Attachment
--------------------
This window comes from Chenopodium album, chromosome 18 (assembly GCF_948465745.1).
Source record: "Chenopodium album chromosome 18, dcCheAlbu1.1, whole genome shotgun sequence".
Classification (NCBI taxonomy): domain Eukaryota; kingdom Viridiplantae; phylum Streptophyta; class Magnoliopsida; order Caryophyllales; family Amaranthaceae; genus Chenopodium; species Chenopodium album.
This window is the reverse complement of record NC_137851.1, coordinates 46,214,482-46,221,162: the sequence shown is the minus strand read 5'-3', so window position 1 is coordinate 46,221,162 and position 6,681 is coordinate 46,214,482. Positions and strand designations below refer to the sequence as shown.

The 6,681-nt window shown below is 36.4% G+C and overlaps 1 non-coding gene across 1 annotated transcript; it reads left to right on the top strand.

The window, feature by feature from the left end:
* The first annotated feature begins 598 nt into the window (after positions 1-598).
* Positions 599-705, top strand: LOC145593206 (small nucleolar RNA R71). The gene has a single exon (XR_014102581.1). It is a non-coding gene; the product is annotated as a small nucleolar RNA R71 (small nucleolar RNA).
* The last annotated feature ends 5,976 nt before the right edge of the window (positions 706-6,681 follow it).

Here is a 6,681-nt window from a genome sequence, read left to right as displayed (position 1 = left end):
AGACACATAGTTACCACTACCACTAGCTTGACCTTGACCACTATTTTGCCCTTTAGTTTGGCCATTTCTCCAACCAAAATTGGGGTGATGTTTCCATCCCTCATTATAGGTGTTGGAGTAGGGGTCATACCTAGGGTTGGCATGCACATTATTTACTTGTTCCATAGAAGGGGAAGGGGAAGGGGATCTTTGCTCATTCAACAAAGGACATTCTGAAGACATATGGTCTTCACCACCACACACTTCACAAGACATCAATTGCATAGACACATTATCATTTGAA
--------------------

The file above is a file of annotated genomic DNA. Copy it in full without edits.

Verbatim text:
This window comes from Chenopodium album, chromosome 18 (assembly GCF_948465745.1).
Source record: "Chenopodium album chromosome 18, dcCheAlbu1.1, whole genome shotgun sequence".
Classification (NCBI taxonomy): domain Eukaryota; kingdom Viridiplantae; phylum Streptophyta; class Magnoliopsida; order Caryophyllales; family Amaranthaceae; genus Chenopodium; species Chenopodium album.
This window is the reverse complement of record NC_137851.1, coordinates 46,214,482-46,221,162: the sequence shown is the minus strand read 5'-3', so window position 1 is coordinate 46,221,162 and position 6,681 is coordinate 46,214,482. Positions and strand designations below refer to the sequence as shown.

The 6,681-nt window shown below is 36.4% G+C and overlaps 1 non-coding gene across 1 annotated transcript; it reads left to right on the top strand.

The window, feature by feature from the left end:
* The first annotated feature begins 598 nt into the window (after positions 1-598).
* Positions 599-705, top strand: LOC145593206 (small nucleolar RNA R71). The gene has a single exon (XR_014102581.1). It is a non-coding gene; the product is annotated as a small nucleolar RNA R71 (small nucleolar RNA).
* The last annotated feature ends 5,976 nt before the right edge of the window (positions 706-6,681 follow it).

Here is a 6,681-nt window from a genome sequence, read left to right as displayed (position 1 = left end):
AGACACATAGTTACCACTACCACTAGCTTGACCTTGACCACTATTTTGCCCTTTAGTTTGGCCATTTCTCCAACCAAAATTGGGGTGATGTTTCCATCCCTCATTATAGGTGTTGGAGTAGGGGTCATACCTAGGGTTGGCATGCACATTATTTACTTGTTCCATAGAAGGGGAAGGGGAAGGGGATCTTTGCTCATTCAACAAAGGACATTCTGAAGACATATGGTCTTCACCACCACACACTTCACAAGACATCAATTGCATAGACACATTATCATTTGAA